Wednesday, July 6, 2011

Mountaintop Removal Coal Mining

Coal as an energy source is problematic.  Coal burning causes pollution, by nature coal mining damages the environment, and coal mining companies have a reputation for being money grubbers who care nothing about their workers or the ecosystems their mining sites are located in.  Each of these aspects should be enough to give our society pause when choosing energy sources.  Coal is simply an unsustainable and unethical industry and should be actively fazed out.

One very graphic example of the evils of coal can be found in a beautiful corner of the United States, the Appalachian Mountain Range which runs through Virginia, West Virginia, Kentucky, and Tennessee.  Here we can find a coal mining method dubbed "mountaintop removal mining", surely one of the most thoughtless and irresponsible industries in the U.S. today.  Mountaintop removal mining (MRM) has done more damage to the environment in which in occurs than any logging or farming practices, and yet is completely legal.
 MRM begins with the clear-cutting of an entire mountaintop.  Top soil is disrupted and wild life is killed.  This form of logging also causes flooding and landslides.  Next, enormous amounts of explosives are set off, blasting chunks of rock long distances.  Because the Appalachians are fairly populated for a mountain range, such practices are often dangerous for the people living near by.  Mining companies own huge machines which scoop out the remaining mountaintop and push the soil into adjacent valleys.  By doing this they are burying the head waters to many of the area's important streams.

The enormous scale which these projects are run on completely overwhelms the environment in which they take place.  The practice of clear-cutting when done by loggers is strictly regulated, prompt replanted is enforced, and the result is a renewal of the decimated forest land.  This is not the case with MRM, however; few sites are replants and even then far from successfully.  MRM succeeds in turning a beautiful mountain forests, home to fragile ecosystem and major tourist attraction, into a waste of dirt.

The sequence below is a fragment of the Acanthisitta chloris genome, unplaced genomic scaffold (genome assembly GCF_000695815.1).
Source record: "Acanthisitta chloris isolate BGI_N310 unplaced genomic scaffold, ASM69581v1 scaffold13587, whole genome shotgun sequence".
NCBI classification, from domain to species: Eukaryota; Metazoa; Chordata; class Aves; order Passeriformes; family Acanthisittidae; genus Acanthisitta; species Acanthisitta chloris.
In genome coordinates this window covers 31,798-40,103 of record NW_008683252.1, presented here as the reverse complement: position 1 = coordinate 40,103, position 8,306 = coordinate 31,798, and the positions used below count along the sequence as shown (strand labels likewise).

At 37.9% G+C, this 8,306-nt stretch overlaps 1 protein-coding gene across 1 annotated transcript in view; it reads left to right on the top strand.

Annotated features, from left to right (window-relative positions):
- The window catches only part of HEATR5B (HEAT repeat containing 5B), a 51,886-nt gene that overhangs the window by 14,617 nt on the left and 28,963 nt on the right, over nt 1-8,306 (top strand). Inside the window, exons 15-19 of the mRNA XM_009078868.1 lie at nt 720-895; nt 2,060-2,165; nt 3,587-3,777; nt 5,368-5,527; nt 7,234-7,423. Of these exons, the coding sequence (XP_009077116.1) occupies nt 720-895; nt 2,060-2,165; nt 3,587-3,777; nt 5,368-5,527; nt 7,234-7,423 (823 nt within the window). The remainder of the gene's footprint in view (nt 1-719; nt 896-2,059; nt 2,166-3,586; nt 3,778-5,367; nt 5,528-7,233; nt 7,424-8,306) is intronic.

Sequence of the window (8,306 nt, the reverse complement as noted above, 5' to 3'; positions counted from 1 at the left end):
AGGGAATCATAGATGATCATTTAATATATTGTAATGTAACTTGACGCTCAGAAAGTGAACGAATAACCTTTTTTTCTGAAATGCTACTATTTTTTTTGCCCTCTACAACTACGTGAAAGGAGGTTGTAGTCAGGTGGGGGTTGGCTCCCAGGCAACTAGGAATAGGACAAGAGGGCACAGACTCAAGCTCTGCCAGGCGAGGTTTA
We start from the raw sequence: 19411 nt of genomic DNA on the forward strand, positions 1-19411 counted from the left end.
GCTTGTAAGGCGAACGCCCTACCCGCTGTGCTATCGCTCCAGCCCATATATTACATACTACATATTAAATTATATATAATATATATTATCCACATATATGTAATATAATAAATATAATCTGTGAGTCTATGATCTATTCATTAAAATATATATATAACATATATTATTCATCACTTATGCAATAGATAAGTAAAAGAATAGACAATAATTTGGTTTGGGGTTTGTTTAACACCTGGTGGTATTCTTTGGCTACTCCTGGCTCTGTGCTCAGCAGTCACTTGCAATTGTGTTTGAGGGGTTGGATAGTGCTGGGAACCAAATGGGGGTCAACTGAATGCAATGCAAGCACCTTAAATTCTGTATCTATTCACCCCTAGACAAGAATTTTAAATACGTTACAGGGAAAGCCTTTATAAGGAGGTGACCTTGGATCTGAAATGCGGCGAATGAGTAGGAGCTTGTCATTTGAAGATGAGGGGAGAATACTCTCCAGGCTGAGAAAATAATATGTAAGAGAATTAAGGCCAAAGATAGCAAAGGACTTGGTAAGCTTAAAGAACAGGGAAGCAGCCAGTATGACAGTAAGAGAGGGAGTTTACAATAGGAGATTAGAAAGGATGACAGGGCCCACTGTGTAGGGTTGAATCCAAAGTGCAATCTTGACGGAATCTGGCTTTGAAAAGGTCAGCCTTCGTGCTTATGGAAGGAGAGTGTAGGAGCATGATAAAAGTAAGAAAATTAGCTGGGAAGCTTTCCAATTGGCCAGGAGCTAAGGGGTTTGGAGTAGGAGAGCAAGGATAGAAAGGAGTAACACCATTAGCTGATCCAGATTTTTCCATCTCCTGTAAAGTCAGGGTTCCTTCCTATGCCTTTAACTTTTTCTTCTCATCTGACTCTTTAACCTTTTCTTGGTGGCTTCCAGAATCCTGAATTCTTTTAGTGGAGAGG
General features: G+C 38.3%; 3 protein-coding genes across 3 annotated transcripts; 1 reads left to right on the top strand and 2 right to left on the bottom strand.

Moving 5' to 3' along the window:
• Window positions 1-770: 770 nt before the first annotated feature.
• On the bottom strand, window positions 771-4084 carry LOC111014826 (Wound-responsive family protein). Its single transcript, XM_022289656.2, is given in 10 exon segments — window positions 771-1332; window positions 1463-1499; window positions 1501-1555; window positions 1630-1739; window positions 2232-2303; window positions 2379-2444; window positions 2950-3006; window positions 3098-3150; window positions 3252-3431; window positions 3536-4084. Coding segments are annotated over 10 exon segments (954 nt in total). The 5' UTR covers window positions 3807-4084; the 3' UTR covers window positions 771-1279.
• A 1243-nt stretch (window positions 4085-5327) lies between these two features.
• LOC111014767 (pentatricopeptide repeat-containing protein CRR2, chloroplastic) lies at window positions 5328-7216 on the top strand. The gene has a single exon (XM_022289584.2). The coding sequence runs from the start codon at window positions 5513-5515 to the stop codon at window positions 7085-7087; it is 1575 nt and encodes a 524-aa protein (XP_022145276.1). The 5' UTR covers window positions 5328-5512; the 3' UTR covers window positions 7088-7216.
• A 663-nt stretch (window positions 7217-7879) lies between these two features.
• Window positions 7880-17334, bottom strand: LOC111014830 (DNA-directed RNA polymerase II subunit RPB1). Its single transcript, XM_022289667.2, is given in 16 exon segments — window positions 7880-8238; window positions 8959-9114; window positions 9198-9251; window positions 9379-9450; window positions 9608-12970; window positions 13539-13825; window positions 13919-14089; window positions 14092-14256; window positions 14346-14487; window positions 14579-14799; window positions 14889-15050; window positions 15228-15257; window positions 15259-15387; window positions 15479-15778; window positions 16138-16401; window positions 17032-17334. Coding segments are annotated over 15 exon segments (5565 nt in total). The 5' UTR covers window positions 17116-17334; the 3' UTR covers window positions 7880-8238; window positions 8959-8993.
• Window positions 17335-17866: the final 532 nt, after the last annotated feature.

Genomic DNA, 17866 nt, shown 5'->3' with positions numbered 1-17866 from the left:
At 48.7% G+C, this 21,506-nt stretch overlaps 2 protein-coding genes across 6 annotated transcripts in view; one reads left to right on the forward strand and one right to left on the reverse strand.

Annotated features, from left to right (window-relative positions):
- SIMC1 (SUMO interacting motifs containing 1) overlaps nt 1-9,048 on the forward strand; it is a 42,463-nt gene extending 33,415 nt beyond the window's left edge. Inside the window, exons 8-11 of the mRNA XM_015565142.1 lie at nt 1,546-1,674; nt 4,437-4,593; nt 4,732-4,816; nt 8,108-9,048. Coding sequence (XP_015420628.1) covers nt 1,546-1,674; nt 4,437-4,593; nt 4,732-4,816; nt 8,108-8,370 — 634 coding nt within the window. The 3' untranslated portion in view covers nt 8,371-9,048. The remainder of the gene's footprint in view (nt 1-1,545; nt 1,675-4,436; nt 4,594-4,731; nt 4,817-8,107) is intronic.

Another element to all this is the people who live near these mining sites.  As the mining projects move into an area, the coal company will buy up all the existing houses and demolish them.  Traditionally coal miners themselves, these people often lose not only their homes to MRM, but also their jobs.  Because of the increased use of massive machines, the actual number of mining jobs have gone down; a small group of workers can clear an entire mountaintop.  The coal companies are brutally oblivious to the residents near their mining projects who are exposed to extreme pollution and very undesirable living conditions due to their irresponsible industry practices.

For further resource into this topic, there are many great websites available.   For a look at MRM from a regional perspective check out  For a good concise "myths and facts" analysis see and to read National Geographic's take on the topic, visit

1 comment:

  1. It is a bit of juggling game in the coal industry and coal prices from underground mines to ensure enough electricity and steel capacity worldwide while making sure the impact on the environment and people is minimal.